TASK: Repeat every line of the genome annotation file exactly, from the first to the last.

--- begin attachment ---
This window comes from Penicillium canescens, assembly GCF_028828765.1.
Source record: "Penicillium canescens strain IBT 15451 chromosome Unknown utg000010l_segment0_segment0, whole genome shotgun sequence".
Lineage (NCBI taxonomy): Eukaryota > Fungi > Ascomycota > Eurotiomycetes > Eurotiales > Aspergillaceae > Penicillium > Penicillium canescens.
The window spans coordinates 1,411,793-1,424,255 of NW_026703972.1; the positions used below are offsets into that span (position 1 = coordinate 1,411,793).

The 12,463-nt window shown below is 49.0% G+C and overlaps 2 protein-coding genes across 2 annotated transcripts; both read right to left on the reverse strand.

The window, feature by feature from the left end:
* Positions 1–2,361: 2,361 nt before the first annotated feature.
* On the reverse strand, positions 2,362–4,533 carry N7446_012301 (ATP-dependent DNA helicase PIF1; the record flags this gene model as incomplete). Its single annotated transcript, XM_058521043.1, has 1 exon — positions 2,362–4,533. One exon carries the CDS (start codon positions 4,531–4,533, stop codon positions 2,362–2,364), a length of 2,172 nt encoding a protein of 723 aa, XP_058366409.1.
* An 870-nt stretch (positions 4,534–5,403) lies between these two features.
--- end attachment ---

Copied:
This window comes from Penicillium canescens, assembly GCF_028828765.1.
Source record: "Penicillium canescens strain IBT 15451 chromosome Unknown utg000010l_segment0_segment0, whole genome shotgun sequence".
Lineage (NCBI taxonomy): Eukaryota > Fungi > Ascomycota > Eurotiomycetes > Eurotiales > Aspergillaceae > Penicillium > Penicillium canescens.
The window spans coordinates 1,411,793-1,424,255 of NW_026703972.1; the positions used below are offsets into that span (position 1 = coordinate 1,411,793).

The 12,463-nt window shown below is 49.0% G+C and overlaps 2 protein-coding genes across 2 annotated transcripts; both read right to left on the reverse strand.

The window, feature by feature from the left end:
* Positions 1–2,361: 2,361 nt before the first annotated feature.
* On the reverse strand, positions 2,362–4,533 carry N7446_012301 (ATP-dependent DNA helicase PIF1; the record flags this gene model as incomplete). Its single annotated transcript, XM_058521043.1, has 1 exon — positions 2,362–4,533. One exon carries the CDS (start codon positions 4,531–4,533, stop codon positions 2,362–2,364), a length of 2,172 nt encoding a protein of 723 aa, XP_058366409.1.
* An 870-nt stretch (positions 4,534–5,403) lies between these two features.